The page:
Where The Hell Is My Mammoth, Science?

Photo courtesy of the BBC

When I first saw this picture, my first thought was "What the hell happened to ALF? All he wanted was a cat now and then. Was that so hard? Was that so hard?" Then I read the article and discovered that ALF didn't die alone on the streets, hunted by government agents, selling himself in exchange for loose change. It is actually a mammoth.

The remarkably well preserved corpse, named Yuka, was found in Siberia. Researchers are concentrating on the facts that the two and half year old animal appears to have been seriously wounded by a lion or other large cat, but was finished by primitive man, or so the wounds would suggest.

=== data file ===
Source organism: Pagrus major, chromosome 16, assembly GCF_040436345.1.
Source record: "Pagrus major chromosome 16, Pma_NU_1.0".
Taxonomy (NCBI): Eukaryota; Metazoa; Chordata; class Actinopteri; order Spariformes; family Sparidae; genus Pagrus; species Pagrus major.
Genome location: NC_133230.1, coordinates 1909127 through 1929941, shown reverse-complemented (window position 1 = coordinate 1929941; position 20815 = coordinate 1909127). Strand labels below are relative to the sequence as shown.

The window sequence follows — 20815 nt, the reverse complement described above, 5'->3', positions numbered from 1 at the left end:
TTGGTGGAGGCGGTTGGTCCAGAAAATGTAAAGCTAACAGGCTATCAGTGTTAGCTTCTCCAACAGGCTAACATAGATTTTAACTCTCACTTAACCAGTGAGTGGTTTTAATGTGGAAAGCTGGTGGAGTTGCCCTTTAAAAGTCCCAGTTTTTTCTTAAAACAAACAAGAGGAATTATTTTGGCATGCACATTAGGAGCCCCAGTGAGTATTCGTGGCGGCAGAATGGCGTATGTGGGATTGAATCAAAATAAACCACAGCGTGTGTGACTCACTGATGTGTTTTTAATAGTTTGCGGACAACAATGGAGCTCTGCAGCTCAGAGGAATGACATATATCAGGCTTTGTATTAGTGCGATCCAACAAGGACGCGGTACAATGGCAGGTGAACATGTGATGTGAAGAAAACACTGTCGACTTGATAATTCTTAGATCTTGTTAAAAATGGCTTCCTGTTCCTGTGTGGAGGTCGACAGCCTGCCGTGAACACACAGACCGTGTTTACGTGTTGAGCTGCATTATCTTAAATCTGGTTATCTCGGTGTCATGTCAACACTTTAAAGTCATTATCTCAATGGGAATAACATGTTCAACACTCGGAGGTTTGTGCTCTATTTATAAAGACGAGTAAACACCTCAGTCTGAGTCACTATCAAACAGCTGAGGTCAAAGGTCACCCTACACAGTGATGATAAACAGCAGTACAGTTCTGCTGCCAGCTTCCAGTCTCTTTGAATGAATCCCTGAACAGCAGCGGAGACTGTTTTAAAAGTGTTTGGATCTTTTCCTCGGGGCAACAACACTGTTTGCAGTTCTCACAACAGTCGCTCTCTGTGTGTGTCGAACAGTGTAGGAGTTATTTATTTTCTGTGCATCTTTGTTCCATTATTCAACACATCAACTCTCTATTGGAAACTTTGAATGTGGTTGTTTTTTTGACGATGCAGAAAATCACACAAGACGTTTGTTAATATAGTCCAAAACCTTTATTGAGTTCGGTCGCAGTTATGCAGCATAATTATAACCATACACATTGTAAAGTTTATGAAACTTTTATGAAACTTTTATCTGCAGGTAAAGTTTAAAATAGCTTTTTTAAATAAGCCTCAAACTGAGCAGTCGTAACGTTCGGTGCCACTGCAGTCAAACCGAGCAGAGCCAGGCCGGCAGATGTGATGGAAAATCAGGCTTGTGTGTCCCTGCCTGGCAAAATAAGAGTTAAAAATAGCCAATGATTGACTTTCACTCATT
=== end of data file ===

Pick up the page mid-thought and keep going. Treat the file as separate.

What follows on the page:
What I'm concentrating on is this:
But much of Yuka's soft tissue as well as its woolly coat has remained intact, well-preserved in its icy tomb for possibly more than 10,000 years.
More then ten years ago, science said that within a decade, they would have taken woolly mammoth DNA, which they had, and cross it with modern elephants, and over several generations, we would have mammoths again. They promised me mammoths, and yet, here we are, with no mammoths. Now, here we have Yuka, with plenty of soft tissue. Certainly, we should be able to get some of that delicious DNA from that tender frozen tissue. So, are there any more problems, science? Any more delays?

Where is my mammoth, science? You promised. I thought you were a discipline of your word. What the hell, man?

WHERE IS MY MAMMOTH?

Via the BBC.
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About MR. Clark

Adopting the descriptor of "successfully unpublished author", MR. Clark began writing things on the internet in 2012, which he believed to be an entirely reputable and civilized place to find and deliver information. He regrets much.

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